• In my view the researchers comments on the religious ethos of food provision is not based on a high level of religious literacy or close observation of everyday interaction in multi-faith communities. It is the case that some Christian churches, and indeed mosques and other faith based organisations, may be clumsy and insensitive in expressing their beliefs and may indeed have inappropriate priorities about the call to conversion. The reality however is that when asked about faith and values, people of faith cannot be expected to keep silent. Personal experience over many years in East London and Lancashire suggests that few people of minority faith are offended by the articulation of Christian belief, and vice versa. Indeed many expect and prefer people to be up front about faith rather than rely on a cold secular an bureaucratic organisation. Indeed many Muslims are happy to attend church schools, children's clubs and family activities such as Messy Church. It may of course be different in some highly segregated and polarised cities such as Bradford, and at highly politicised moments, such as the Iraq war and the current post-Brexit. However it would be wrong to assume that religious ethos in itself is a driver of religious discrimination in service delivery.


I am interested to receive feedback from people in the Together Lancashire and wider Together Network as to whether the picture painted for Bradford rings true for your work.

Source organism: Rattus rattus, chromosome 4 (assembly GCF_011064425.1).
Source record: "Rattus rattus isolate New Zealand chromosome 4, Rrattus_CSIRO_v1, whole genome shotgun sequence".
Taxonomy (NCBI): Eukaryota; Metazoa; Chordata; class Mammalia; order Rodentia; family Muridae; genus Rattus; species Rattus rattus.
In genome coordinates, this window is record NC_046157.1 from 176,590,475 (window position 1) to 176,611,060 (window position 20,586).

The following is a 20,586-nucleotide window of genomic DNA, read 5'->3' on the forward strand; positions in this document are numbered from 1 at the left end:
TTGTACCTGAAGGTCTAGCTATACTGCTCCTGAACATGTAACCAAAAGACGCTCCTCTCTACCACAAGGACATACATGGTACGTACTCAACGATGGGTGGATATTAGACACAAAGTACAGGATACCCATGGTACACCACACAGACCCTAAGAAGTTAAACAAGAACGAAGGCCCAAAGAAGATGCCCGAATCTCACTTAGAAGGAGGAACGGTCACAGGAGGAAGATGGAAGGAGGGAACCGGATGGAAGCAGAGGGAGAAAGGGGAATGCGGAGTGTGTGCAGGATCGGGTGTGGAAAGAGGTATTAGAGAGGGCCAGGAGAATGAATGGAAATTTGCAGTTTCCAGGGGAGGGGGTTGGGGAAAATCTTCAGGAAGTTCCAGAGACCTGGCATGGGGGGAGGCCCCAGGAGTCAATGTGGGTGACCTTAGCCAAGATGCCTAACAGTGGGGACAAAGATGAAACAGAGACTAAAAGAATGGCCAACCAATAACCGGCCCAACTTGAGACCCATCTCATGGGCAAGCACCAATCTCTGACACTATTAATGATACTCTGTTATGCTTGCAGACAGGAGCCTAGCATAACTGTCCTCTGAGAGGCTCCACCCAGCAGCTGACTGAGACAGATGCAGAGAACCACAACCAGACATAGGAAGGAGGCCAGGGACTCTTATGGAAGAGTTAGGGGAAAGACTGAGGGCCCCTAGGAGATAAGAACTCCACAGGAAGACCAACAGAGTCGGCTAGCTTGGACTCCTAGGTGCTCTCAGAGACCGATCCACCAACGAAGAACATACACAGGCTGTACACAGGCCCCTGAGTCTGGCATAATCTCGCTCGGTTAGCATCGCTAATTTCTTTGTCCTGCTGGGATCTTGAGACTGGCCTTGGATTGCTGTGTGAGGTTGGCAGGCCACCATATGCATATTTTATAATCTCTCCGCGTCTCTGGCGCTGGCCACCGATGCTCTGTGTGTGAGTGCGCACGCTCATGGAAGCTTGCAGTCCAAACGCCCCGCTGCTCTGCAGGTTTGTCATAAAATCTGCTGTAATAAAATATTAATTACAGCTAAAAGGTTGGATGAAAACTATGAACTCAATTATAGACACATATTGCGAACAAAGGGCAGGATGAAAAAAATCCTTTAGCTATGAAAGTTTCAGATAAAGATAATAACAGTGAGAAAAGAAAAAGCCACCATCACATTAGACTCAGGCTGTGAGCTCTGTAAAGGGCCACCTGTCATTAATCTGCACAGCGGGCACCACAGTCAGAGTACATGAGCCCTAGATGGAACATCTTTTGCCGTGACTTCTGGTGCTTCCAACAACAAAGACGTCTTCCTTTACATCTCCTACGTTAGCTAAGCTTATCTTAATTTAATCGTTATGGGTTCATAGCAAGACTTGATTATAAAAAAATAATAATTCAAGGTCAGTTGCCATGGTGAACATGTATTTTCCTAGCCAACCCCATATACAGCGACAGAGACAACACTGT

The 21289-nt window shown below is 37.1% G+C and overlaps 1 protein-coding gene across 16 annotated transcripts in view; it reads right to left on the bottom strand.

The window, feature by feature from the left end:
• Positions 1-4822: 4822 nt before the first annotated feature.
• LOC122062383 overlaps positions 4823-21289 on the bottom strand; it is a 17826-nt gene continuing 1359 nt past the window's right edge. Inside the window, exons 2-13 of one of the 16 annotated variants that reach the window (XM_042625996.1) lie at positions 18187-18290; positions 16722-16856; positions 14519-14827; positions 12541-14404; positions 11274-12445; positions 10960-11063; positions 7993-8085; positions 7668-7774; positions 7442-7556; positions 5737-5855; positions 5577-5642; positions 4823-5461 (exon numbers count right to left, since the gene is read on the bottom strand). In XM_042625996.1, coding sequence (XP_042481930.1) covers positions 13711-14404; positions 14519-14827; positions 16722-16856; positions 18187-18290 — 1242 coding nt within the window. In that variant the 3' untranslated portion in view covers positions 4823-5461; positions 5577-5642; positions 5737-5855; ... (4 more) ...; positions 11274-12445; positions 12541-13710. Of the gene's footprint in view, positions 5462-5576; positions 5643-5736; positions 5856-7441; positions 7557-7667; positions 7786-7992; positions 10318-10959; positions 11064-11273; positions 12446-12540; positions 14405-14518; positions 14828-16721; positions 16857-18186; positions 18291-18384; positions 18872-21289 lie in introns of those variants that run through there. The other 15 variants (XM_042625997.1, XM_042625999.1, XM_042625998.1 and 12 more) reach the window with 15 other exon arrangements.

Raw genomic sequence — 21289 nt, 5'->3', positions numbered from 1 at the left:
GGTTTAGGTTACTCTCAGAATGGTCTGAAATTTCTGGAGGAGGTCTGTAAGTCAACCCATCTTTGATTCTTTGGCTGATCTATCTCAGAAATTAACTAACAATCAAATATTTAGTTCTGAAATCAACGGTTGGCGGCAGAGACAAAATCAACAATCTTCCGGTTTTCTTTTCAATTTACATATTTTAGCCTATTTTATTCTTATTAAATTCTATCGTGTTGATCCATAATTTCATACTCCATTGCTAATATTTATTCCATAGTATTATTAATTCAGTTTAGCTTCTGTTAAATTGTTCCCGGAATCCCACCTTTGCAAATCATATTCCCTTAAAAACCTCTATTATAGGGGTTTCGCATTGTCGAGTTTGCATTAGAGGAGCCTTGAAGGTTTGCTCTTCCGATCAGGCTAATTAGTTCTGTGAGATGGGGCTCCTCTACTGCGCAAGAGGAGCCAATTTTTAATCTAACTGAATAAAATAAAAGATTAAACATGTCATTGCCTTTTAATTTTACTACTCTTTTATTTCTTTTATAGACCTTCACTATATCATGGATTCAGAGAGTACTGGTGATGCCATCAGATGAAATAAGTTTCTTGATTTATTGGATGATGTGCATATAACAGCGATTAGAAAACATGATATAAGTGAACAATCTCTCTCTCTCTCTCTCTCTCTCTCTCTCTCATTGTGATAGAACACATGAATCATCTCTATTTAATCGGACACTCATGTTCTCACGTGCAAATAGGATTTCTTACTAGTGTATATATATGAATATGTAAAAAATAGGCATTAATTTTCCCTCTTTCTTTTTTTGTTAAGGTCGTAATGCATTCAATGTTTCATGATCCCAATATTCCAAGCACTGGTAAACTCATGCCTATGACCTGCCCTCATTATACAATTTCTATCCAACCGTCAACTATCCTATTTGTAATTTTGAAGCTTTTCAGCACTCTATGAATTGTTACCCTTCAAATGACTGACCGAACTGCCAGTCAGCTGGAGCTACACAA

My impression of food project work in Lancashire towns suggests a different story. There are a number of Christian, Muslim, Hindu, Sikh and secular food provider services, and many of these work happily together in providing help to anyone in need. The varied geography and demography of the county means that some local providers may rarely if ever expect to see a Muslim, while others have a mixed clientele.


However, it is really important that we all keep examining ourselves to make sure our services are high quality and open to all, and that if we ever talk about our faith, or offer to pray with or for our service users, we do that in a sensitive way which respects their integrity and personal religious views.


Please do respond.. and lets have a discussion about the best way forward.

Thursday, 5 January 2017

Some ideas about issues to work on in 2017..

I jotted down these ideas as a possible agenda for Lancashire Citizens in 2017..Though I'm not going to be so directly involved in development of the organisation form now on I thought about some issues that might be worth listening out for to see if they could be the basis of some campaigning.